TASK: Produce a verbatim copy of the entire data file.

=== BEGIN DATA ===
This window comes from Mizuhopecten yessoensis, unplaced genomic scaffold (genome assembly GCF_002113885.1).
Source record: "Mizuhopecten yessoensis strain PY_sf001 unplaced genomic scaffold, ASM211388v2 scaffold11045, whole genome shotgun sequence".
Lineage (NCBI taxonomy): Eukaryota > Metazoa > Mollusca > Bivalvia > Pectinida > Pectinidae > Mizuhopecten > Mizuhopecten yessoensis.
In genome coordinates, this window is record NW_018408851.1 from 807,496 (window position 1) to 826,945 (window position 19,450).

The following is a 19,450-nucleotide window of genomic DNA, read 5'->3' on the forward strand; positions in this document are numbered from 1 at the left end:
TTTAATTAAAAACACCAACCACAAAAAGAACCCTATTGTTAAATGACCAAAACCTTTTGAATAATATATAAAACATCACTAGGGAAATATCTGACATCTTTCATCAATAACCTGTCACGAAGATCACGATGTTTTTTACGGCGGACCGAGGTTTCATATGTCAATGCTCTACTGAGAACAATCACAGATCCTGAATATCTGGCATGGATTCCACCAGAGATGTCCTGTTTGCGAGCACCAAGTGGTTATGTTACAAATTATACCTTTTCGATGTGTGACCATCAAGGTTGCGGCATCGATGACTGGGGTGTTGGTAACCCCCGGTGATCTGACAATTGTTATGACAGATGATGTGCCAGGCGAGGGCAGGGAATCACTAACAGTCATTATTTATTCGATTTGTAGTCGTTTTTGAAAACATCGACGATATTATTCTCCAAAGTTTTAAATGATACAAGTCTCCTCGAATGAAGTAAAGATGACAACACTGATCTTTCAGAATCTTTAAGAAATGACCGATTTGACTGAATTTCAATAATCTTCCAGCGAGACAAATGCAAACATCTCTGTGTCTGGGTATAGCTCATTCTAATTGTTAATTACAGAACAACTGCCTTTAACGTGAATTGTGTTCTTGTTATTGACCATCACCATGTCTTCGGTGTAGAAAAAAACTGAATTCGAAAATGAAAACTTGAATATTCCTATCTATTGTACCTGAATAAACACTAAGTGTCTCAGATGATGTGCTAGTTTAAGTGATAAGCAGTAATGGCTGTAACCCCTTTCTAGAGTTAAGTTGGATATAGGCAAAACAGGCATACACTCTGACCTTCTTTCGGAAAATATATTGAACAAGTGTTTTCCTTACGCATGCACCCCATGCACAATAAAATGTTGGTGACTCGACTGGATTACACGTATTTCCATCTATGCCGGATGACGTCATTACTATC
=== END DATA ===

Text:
This window comes from Mizuhopecten yessoensis, unplaced genomic scaffold (genome assembly GCF_002113885.1).
Source record: "Mizuhopecten yessoensis strain PY_sf001 unplaced genomic scaffold, ASM211388v2 scaffold11045, whole genome shotgun sequence".
Lineage (NCBI taxonomy): Eukaryota > Metazoa > Mollusca > Bivalvia > Pectinida > Pectinidae > Mizuhopecten > Mizuhopecten yessoensis.
In genome coordinates, this window is record NW_018408851.1 from 807,496 (window position 1) to 826,945 (window position 19,450).

The following is a 19,450-nucleotide window of genomic DNA, read 5'->3' on the forward strand; positions in this document are numbered from 1 at the left end:
TTTAATTAAAAACACCAACCACAAAAAGAACCCTATTGTTAAATGACCAAAACCTTTTGAATAATATATAAAACATCACTAGGGAAATATCTGACATCTTTCATCAATAACCTGTCACGAAGATCACGATGTTTTTTACGGCGGACCGAGGTTTCATATGTCAATGCTCTACTGAGAACAATCACAGATCCTGAATATCTGGCATGGATTCCACCAGAGATGTCCTGTTTGCGAGCACCAAGTGGTTATGTTACAAATTATACCTTTTCGATGTGTGACCATCAAGGTTGCGGCATCGATGACTGGGGTGTTGGTAACCCCCGGTGATCTGACAATTGTTATGACAGATGATGTGCCAGGCGAGGGCAGGGAATCACTAACAGTCATTATTTATTCGATTTGTAGTCGTTTTTGAAAACATCGACGATATTATTCTCCAAAGTTTTAAATGATACAAGTCTCCTCGAATGAAGTAAAGATGACAACACTGATCTTTCAGAATCTTTAAGAAATGACCGATTTGACTGAATTTCAATAATCTTCCAGCGAGACAAATGCAAACATCTCTGTGTCTGGGTATAGCTCATTCTAATTGTTAATTACAGAACAACTGCCTTTAACGTGAATTGTGTTCTTGTTATTGACCATCACCATGTCTTCGGTGTAGAAAAAAACTGAATTCGAAAATGAAAACTTGAATATTCCTATCTATTGTACCTGAATAAACACTAAGTGTCTCAGATGATGTGCTAGTTTAAGTGATAAGCAGTAATGGCTGTAACCCCTTTCTAGAGTTAAGTTGGATATAGGCAAAACAGGCATACACTCTGACCTTCTTTCGGAAAATATATTGAACAAGTGTTTTCCTTACGCATGCACCCCATGCACAATAAAATGTTGGTGACTCGACTGGATTACACGTATTTCCATCTATGCCGGATGACGTCATTACTATC